So running the cables is the first step and putting in Cat6 is the start.

 
At April 26, 2014 at 7:23 AM, Blogger AkClinics Hairfall said...

This comment has been removed by the author.

 
At April 26, 2014 at 7:39 AM, Blogger SHB Cuttingtools said...

Thanks for sharing this great article, I really enjoyed the insign you bring to the topic, awesome stuff!

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At May 2, 2014 at 5:45 AM, Blogger Tania Kevin said...

This comment has been removed by the author.

 
At May 2, 2014 at 5:47 AM, Blogger Tania Kevin said...

Yes you can use Cat 6 cable. All cables size are equal and not affect on wiring.

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At May 9, 2014 at 4:07 AM, Blogger Guzzi sager said...

Very informative and well written post! Quite interesting and nice topic chosen for the post.

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At May 15, 2014 at 12:53 PM, Anonymous Anonymous said...

If you have Cat5e jacks and Cat5e patch panels then you would also very most likely have a CAT5E station cable run. A good question is, can I use CAT 6 PATCH CABLES on that topology? Both Computer/Phone End and on PPanel End?

From what I read, I'd think so...

 
At October 25, 2014 at 12:01 AM, Blogger Henry Jon said...

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At January 27, 2015 at 5:04 AM, Blogger Isk said...

how the hell I get to this site ?
but anyway ...keep up the good work

 
At July 2, 2015 at 6:48 AM, Anonymous Ethernet Patch Cable said...

Well nice post but FYI, The Ethernet Patch Cables come as either stranded or in a solid copper conductor form, which are suitable for different types of application.

 
At August 13, 2015 at 12:10 AM, Blogger David Fowler said...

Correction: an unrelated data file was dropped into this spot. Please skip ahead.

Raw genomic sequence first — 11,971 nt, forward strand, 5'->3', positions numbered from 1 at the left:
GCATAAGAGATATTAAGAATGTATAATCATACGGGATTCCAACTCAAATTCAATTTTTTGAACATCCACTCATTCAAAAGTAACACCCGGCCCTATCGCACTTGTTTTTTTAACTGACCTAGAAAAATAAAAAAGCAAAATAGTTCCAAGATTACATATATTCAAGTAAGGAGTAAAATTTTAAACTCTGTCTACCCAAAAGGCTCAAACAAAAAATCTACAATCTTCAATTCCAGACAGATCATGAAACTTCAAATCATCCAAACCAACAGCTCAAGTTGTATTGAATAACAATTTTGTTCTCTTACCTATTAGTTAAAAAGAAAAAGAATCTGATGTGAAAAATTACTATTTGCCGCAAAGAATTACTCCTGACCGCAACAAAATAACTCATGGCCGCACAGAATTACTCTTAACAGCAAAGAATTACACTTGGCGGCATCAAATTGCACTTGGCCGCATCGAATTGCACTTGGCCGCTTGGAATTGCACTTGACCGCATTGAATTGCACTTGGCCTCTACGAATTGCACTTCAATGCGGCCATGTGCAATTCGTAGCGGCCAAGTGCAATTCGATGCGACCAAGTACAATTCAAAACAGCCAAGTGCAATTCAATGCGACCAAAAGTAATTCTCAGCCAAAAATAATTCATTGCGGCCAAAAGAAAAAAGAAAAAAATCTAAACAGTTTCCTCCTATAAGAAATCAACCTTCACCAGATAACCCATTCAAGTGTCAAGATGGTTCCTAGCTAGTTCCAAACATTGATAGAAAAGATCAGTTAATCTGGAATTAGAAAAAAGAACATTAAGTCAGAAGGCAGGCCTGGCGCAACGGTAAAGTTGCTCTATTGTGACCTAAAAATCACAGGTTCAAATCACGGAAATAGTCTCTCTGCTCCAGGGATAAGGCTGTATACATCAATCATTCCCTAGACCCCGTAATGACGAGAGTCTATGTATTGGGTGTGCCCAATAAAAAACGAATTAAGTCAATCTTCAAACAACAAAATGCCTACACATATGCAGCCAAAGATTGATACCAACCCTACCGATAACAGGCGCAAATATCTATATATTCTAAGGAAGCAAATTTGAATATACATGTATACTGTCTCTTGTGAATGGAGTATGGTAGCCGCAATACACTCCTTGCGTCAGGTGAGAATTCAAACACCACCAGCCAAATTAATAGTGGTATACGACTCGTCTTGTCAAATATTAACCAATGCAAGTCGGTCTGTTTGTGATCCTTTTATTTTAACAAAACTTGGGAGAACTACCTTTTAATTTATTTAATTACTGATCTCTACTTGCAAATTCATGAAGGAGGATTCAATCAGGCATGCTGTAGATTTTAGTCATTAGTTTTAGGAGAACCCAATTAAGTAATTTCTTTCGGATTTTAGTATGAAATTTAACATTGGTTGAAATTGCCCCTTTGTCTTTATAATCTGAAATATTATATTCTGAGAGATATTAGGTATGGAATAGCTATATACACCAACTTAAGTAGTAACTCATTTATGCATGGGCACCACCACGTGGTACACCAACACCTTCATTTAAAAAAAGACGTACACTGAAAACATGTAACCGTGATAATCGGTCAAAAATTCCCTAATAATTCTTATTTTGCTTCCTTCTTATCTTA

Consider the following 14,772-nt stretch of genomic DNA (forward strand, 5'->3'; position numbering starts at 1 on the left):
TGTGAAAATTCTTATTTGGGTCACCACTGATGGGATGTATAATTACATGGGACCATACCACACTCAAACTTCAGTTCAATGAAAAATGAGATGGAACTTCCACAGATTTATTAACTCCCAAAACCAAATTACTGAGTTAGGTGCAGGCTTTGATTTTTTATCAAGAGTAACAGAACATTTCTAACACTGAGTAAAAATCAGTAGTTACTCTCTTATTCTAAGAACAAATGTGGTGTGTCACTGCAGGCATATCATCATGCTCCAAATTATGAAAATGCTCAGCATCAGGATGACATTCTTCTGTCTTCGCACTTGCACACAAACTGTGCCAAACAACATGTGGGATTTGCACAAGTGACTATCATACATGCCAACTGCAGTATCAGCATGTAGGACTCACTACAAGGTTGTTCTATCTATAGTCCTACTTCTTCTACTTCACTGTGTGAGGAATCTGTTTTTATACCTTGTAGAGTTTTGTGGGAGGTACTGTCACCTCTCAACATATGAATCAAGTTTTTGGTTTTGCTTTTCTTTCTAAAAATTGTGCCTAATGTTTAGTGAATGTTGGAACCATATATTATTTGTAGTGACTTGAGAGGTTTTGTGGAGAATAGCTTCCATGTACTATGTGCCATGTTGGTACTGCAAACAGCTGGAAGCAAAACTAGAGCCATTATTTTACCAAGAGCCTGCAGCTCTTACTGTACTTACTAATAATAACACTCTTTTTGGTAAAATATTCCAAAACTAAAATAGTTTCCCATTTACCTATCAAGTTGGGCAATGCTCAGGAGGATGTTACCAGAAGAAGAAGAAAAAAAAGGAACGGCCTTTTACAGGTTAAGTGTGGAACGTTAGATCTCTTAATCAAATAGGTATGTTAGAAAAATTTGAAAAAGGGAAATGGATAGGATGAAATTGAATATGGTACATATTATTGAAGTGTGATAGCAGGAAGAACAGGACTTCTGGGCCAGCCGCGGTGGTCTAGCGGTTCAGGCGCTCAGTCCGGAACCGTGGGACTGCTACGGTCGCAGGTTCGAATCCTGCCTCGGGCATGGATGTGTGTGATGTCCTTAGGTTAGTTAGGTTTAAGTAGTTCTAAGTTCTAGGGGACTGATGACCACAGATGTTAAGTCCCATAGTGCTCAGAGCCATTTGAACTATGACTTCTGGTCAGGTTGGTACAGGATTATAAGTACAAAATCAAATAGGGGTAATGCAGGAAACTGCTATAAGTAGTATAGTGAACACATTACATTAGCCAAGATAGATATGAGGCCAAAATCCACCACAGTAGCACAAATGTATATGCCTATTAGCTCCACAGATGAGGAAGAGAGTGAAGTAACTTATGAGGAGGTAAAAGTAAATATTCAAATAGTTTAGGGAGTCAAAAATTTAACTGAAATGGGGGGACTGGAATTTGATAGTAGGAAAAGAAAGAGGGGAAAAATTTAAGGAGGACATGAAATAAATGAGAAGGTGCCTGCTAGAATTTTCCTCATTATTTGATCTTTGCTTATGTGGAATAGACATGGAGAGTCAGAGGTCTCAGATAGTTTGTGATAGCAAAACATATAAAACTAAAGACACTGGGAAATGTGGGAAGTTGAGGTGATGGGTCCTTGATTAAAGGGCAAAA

Hi All,

Here is my two cents worth. CAT6 is a bigger gauge than CAT5e, this is especially true with the sockets/jacks and RJ45 connectors. The issue is not whether the cable will work with a cat5e patch panel or box as the termination if done right is a tighter fit. (An Aside: The 24AWG of cat6 is cut into better and has more contact when pressed into the cat5e AWG 23 crimp slit. Reusing connectors often widens the slit slightly each time so beware. I have found terminations become dicey after the 4th or 5th attempt, could be due to punch down tool bit, the handling of it, cheap connectors, i don't know, it just does) The issue is whether you have CAT5 or cat6 fly leads and relatively new computers (network socket of NIC comes into play) a CAT6 flylead RJ45 will fit a CAT5e panel or jack fine with an over all stiff fit, and decent contact between jack pins and rj45 blades, BUT a cat5e RJ45 connector does NOT work well in a Cat6E panel or socket. The connector itself is loose, does not latch properly and slips back out, the thicker gauge of the Cat6 socket pins do not seat properly in the Cat5e RJ45 narrower groves and barely contacts the metal blades properly. All in all a network nightmare. Further to this the mix of Cat6 cable and Cat5e connectors do not pose any impedance or electronic degradation to actual signal so no problem there.
I can thus say that this is the optimal best of both worlds if you have lots of legacy equipment (cat5e) and new (Cat6/e) and want to have piece of mind.

 
At August 13, 2015 at 12:14 AM, Blogger David Fowler said...

Apologies all, in my aside above i had my AWG gauges mixed up. the principle is still sound though :-P the correct gauges are (to be technical): Cat5e = 24-26 AWG, Cat6 = 22-24 AWG

 
At November 17, 2015 at 9:45 AM, Blogger Sarah MacAdams said...

At my company we have found that it is actually cheaper just to buy Ethernet Patch Cable because the cable heads are expensive.

 
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At August 11, 2016 at 2:55 PM, Blogger Chris Davis said...

Just talked to a cable installer yesterday who said they learned to hard way. Install a bunch of CAT6 into a patch panel designed for a CAT5 wire. It worked, but soon after they found that some wires were popping out. With that one gauge difference in thickness, you may run into this same issue. Just a thought...

 
At September 29, 2016 at 2:31 AM, Blogger Mark Winstanley said...

I like your information which is very useful for me. Thanks.